TPN File Photo
Even before Gov. Tom Wolf issued a mid-March order for restaurants to close due to the COVID-19 pandemic, Khalil’s Restaurant on Baum Boulevard was practicing social distancing for its patrons.
“We were running around the restaurant like mad women, Cloroxing everything, and it was maddening. Every time [a] customer did anything — going to the bathroom, looking at a menu, opening the front door, running a credit card — we were right behind them with a Clorox bottle,” co-owner and 1992 Pitt communications and political science alumna Dalel Khalil said. “We sat customers at least 6 feet apart and refused customers when we felt customers were too close.”
Khalil’s closed its doors after the governor’s March 15 order to shut down dine-in services at restaurants and bars, and like other small businesses, faced obstacles while Allegheny County was in the red phase. The County’s May 15 move to the yellow phase of reopening has allowed businesses to start making decisions about what reopening will look like and how to overcome the economic damage done over the past few weeks.
Jason Gidas, the store manager at Gidas Flowers, said he is worried about the effect of the situation on small businesses, noting that the closure of The O is an example of what can happen in the worst case scenario.
“Because there’s no real timetable or guess as to how long this will go on for, it is very hard to plan or make important business decisions,” Gidas said. “I have a bad feeling that this will cause many businesses to just close permanently.”
Business at the flower shop has been much slower than usual considering the time of year, Gidas said. He added that springtime is usually the shop’s busiest season, but the lack of graduations, weddings and other events has seriously impacted sales. The retail portion of the business is not currently open, leaving the shop to rely on online and phone orders, which are followed by contactless deliveries.
Oakland restaurateurs, even with offering takeout and delivery, said they were not immune to the economic hurt caused by the pandemic.
Shorif Rahman, the president and CEO of Halal Pitt, said the food truck has been hit hard by the pandemic and the University’s move to online classes. He said the lack of foot traffic in Oakland has led to an 85% decrease in sales, and he has laid off six employees so far.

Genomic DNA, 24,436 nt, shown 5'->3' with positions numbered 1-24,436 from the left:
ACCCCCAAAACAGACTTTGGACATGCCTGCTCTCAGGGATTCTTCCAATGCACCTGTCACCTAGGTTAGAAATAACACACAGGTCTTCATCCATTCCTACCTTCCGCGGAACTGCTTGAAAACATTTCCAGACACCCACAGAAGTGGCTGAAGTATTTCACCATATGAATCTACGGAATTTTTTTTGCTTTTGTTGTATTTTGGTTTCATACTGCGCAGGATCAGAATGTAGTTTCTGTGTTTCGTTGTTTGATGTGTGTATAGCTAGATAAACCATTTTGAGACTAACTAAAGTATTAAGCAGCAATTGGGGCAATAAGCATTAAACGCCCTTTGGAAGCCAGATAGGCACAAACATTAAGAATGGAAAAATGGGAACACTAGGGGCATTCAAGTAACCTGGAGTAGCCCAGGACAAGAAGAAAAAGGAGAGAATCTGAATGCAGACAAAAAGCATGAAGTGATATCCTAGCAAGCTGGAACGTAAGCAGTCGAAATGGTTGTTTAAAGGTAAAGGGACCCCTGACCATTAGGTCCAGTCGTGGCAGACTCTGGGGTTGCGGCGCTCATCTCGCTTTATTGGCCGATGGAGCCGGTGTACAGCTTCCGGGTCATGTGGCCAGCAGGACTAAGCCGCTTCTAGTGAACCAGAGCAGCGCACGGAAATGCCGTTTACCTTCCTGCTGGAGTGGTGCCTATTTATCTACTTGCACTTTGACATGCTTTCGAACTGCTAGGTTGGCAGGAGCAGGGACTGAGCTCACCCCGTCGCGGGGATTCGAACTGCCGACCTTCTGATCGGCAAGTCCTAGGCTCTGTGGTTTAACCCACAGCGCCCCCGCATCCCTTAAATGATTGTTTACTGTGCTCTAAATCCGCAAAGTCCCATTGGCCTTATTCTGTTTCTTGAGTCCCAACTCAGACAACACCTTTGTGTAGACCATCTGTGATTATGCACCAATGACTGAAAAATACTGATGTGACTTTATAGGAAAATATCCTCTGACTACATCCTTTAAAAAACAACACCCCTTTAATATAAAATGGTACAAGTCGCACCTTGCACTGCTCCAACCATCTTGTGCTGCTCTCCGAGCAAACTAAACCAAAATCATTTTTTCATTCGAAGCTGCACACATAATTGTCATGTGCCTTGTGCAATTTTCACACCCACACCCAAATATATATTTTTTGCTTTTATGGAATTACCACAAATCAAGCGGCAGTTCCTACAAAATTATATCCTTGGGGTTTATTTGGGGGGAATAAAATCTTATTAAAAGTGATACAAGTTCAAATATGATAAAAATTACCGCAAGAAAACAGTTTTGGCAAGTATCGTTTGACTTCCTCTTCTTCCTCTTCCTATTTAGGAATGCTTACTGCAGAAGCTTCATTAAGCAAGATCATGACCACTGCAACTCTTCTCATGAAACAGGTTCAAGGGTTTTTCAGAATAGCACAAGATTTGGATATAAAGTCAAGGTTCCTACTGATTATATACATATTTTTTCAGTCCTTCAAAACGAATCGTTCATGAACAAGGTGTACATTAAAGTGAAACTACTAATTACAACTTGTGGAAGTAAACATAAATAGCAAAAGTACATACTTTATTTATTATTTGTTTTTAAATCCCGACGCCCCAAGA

For Halal Pitt, the transition to the yellow phase has resulted in very few changes due to the continued absence of students and the general population in Oakland. Despite the pandemic, Halal Pitt is working on establishing a brick-and-mortar store at 412 Semple St., near Bates Street.
Lanie Chen, the owner of the Hunan Bar hot pot restaurant, said business has been downhill. While the Atwood Street shop has tried using delivery websites to drive orders, she said the transactions ended up not being as profitable since the delivery services take a cut from order totals and some tip money.
Chen said she is especially worried after seeing other businesses in the area for sale or closed permanently.
“We are just waiting to see and going one day at a time and hope that we can recover as soon as the students come back,” Chen said. “I think the phase is good and taking the steps to see how this pandemic is going.”
Joanne Chizmar, the owner of the Thirsty Scholar Bar and Grille, said while the restaurant’s revenue streams have gone to zero, the establishment does not face the same hardships that other Oakland businesses do.
“I think it is very sad what is going to happen to a lot of small businesses in the region that don’t have a means of curbing their overhead costs during this period of inactivity,” Chizmar said. “Since we own our property outright, we don’t have to try to negotiate a flexible option with our landlord, which helps a lot, but I feel most other businesses aren’t that lucky.”
The Thirsty Scholar Bar and Grille will remain closed until bars can reopen for service, Chizmar said. Even then, without a vaccine, Chizmar said she is worried about the difficulty of determining safety levels of staff and customers at the Fifth Avenue bar.
In spite of what Oakland businesses have faced over the past few weeks, restaurant owners said the transition to the yellow phase gave them hope and were beginning to form reopening and recovery plans.
Khalil’s is beginning to form a plan for reopening, starting with selling picnic gift baskets and shish kebab grill kits. During its closure, Khalil’s partnered with local nonprofit 412 Food Rescue’s Community Takeout program, where people can donate money to purchase takeout food from local restaurants, which is then donated to those in need.
Khalil said in the statement that small businesses are going to suffer, but it is important to not reopen the economy too soon and take precautions to protect owners and their customers.
“It is absolutely critical that we continue to take this virus seriously and not let our guards down prematurely or carelessly,” Khalil said. “It is important to reopen the economy — but not recklessly — rather carefully and smartly, or it will come back worse, and we will have to do this all over again.”